I believe, even American hardliners do not expect a head-on collision with China. In an effort to prevent the two countries against slipping from strategic competition to decoupling, containment, conflict, confrontation, and even war, I suggest the following four steps.

First, keep exchanging strategic intentions. We’d like to ask: What is the U.S. strategic expectation of Sino-US strategic competition? What are the rules of the game? How to set the parameters of healthy competition and a stable relationship between China and the United States? What are the strategic objectives and intentions for “reshaping the U.S. military” and “making the US military strong again”?

Second, keep negotiating differences and contradictions. Both sides should avoid allowing individual cases to influence the whole relationship. They should maintain dialogue and consultation on defense expenditure, the Taiwan issue, “freedom of navigation” operations, alliance obligations, etc., and should work together to resolve and manage differences.

Third, build more crisis-management mechanisms, including diversified confidence-building mechanisms (CBMs). Both sides should make good use of the existing summit hotline, rules of behavior for safety of air and maritime encounters, notification of major military activities, computer emergency response team (CERT), etc., and then explore the establishment of a risk management mechanism for the use of autonomous weapons, among others. For effective crisis management mechanisms, we might consider, under the framework of the China-US diplomatic security dialogue, the establishment of a “strategic stability dialogue” mechanism. It might cover nuclear policy and strategy, missile defense systems, cyber security, space security, and other sensitive issues, in the hope of replacing “mutually assured destruction” with a “mutual security guarantee”, easing the security dilemma, and avoiding falling into a vicious arms race.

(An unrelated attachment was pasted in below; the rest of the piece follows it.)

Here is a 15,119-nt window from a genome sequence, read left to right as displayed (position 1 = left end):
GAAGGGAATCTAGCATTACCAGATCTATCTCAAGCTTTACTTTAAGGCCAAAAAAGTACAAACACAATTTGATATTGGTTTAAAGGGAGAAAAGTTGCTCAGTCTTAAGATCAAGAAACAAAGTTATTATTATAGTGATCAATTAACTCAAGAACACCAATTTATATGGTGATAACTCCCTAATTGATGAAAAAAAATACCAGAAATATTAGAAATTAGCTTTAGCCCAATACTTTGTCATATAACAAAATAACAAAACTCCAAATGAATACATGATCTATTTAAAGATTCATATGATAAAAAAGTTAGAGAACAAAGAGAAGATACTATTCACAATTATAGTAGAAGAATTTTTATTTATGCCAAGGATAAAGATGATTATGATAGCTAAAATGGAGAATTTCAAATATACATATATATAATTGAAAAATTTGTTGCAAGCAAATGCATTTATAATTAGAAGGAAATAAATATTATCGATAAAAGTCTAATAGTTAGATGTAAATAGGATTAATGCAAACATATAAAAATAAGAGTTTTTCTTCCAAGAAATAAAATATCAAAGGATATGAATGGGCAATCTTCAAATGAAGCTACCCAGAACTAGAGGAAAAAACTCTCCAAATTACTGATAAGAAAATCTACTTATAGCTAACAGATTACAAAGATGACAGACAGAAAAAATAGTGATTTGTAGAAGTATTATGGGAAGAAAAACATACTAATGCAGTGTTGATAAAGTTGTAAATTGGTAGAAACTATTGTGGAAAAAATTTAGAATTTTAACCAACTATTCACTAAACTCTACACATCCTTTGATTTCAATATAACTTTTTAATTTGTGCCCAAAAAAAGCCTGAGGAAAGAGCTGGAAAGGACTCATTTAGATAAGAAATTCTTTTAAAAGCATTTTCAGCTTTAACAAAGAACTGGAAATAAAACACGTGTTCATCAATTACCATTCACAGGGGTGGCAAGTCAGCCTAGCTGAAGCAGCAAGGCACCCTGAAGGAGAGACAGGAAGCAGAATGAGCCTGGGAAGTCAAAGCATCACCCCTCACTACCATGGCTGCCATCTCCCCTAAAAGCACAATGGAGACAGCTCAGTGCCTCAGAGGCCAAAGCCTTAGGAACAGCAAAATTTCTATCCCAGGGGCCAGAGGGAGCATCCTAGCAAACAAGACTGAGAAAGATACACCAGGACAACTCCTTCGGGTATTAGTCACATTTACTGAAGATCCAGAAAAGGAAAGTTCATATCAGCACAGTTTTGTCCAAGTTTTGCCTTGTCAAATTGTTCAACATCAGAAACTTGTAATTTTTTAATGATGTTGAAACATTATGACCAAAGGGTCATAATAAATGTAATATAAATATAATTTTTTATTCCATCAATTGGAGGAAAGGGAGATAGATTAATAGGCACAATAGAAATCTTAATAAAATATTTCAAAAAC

Fourth, explore more security cooperation. The military-to-military relationship between China and the United States has taken on global significance far beyond the bilateral and regional dimensions. The two countries share common obligations and responsibilities on addressing global threats in the areas of international terrorism, the proliferation of weapons of mass destruction, cyber security, space development, etc. Concerted efforts to promote the gradual transformation of the international security system can become an important area of “high-end cooperation” between the two militaries. All the above will infuse more positive energy and positive connotation into China-U.S. military and security relations.

As Chinese Foreign Minister Wang Yi has said, despite elements of competition, China-U.S. ties are defined more by partnership than rivalry. Cooperation between China and the United States is bound to be win-win, while competition is not necessarily a lose-lose situation. Both sides can try to explore win-win competition to make the military relationship more stable and mature in competition and cooperation.